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Szilágyi Miklós - - @preisocrates (Skype)


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About a coaching book which fascinates…

isocrates_coaching 2013.04.22. 10:44

brief_coaching_2.jpgIt’s a subjective and passionate review of a book: “Brief coaching: A Solution Focused Approach (Essential Coaching Skills and Knowledge)” written by the UK BRIEF team (Chris Iveson, Evan George and Harvey Ratner) - . 

It’s too close to me not to be (very) subjective and (very) passionate about…:-))) 

To go – for a taste – to the core of the book (for showing that the book is really built on a solid base), a quote here… I love the way the book  e. g. formulates the two basic rules of conversation as such (as the principles solution focused (SF) approach is built on…): give space (don’t interrupt) and  build your contribution on the latest one… (be heard and understood). And because “…the coaching is at the complex end of the spectrum of professional conversations… the coach not only has to follow the two basic rules, turn taking and circularity, but also has to have a way deciding what aspect of each of the client’s responses to take up in the next conversational turn…” 

The book is more or less built around session transcripts and these transcripts are used as models for explaining the different principles and facets of this SF approach. 

To put this book in context, in my context, I should start relatively far… I actually started coaching some two and half years ago with  a “normal” coaching approach of  a little bit on the confronting side… then, I’ve met Kati Hankovszky of the Swiss SolutionSurfers’ team and her one-year long SF training course in Hungary, then, later I’ve also met Peter Szabo from the same team as our trainer… Then I’ve met lots of brilliant SF people in Oxford, on the so-called SolWorld 2012 conference last year… I also met Chris Iveson (one of the author of this book, a SF psychotherapist and coach) in the oldest pub of the walking-around-Oxford tour… 

I did not know Chris at that time we’ve met in Oxford… we changed some words (I was just in, he was just out of the pub) about the topic I was (and am) interested among other things, namely the differences and the similarities of the helping activities like therapy, coaching, mentoring, facilitation, especially the first two… Once, when met Ben Furman last year (another very acknowledged SF coach and psychiatrist and author of several books), he told me in the same topic when asked that everything changes, everything converging a little bit and the divers activities are learning from each other… in those some minutes I’ve asked Chris the same question, he basically told me the same thing about the convergence… there are the helper and the client/patient, they both are there with their own peculiar personalities and they are partners in finding solutions for the client…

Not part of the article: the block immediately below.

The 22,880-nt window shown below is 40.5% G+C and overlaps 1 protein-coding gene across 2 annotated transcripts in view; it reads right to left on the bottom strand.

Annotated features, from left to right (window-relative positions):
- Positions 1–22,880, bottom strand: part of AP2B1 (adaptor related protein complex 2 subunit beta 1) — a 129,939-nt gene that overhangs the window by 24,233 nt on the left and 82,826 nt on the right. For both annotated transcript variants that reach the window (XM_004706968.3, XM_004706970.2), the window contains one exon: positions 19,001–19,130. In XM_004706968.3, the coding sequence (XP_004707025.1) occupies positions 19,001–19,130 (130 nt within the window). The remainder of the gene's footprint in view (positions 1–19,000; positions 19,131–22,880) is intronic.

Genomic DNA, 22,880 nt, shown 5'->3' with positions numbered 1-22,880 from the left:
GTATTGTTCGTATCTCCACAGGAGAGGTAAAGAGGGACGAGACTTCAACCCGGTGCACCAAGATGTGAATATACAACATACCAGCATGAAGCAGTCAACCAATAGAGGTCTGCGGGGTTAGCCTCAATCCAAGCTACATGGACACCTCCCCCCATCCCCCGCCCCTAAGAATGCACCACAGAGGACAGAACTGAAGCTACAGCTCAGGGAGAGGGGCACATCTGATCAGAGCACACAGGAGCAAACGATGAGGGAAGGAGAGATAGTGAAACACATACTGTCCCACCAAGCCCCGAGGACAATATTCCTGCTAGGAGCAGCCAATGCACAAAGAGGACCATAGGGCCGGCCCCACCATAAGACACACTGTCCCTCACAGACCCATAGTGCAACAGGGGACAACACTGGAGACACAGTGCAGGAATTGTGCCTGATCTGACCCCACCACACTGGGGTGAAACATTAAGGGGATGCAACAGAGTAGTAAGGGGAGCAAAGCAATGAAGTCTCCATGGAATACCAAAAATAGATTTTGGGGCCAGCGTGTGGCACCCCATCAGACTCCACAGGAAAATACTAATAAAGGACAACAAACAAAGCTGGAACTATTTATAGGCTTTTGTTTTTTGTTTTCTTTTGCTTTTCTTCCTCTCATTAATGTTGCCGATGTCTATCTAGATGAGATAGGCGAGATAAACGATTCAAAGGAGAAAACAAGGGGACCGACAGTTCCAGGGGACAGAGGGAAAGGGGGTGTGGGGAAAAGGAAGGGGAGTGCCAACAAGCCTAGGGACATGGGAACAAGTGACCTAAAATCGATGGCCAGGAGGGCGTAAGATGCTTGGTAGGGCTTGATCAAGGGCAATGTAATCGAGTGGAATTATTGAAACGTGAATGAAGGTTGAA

All these new SF experience (after my earlier, also very useful and deep training and practice experiences) was really a revelation for me… I thought: “Yessss… I have found it…”. It was on the other pole in the coaching continuum than the one I learned earlier and it was much more round, approachable and attractive – at least for me… also, I find the SF approach one which is better to structure your work with the client… practically you prepare, structure, build each and every session like it would cover the whole process… no “foreplay” (important difference to the other approaches), right into the core of the process… Now, I think I hear Chris’ voice, he would most probably disagree with some of the terms I used in this paragraph but that’s why he is he and I am me… They wrote the book, it has now it’s own trajectoire…:-))) 

And, then, I bought and read this book and I was (and am) completely amazed. The most interesting point (there are some…) is that the book of Chris et alii is stretching much further the continuum towards the edge of “leaving no footprints” (page viii). On the same page (in the Preface) you may read: “As one client said at the end of three sessions: ‘I know I would be dead if I hadn’t come to see you but it is important that I say that you have played no part in my life’. The coach was touched and replied, ‘Thank you. And you have played no part in mine. But I will always remember you’. ‘And I will always remember you’ she said with a smile.” Well, no comment to this… I have no words… 

One of my other preferred point is about the ‘I don’t knows’ of the clients… Look up the activities on the page 35… but before that read the chapter from page 29… 

And what about asking this: ‘What are your best hopes from our work together?’ instead of asking this: ‘How can I help you?’ 

The book writes in the Conclusion of the Introduction: “The model described in this book will pose serious challenge to many current coaching practices. It will also offer some intriguing possibilities that are not only likely to make coaching sessions more economical but will also increase the sense of satisfaction of both coach and client. The danger is that the model will be seen as too simplistic or even banal. It is neither: simple, yes; simplistic, no. Concerned with the routine and humdrum, yes; banal no more than life is banal…”. 

…it’s true… when I first met the SF principles on the first retraite weekend of the SF training course, I demanded myself: ‘Why on earth then have I learned all those tools?!’ Then, time’s passed and I did come to the answer… never better than after reading this book…The Hegelian triad (thesis, antithesis and synthesis) works: embedded into the SF framework/approach a  good bunch of tools (together with some SF tools) might be very useful - always with cautiousness, care and applied very “organically”, gained from the genuine flow of  the process itself…

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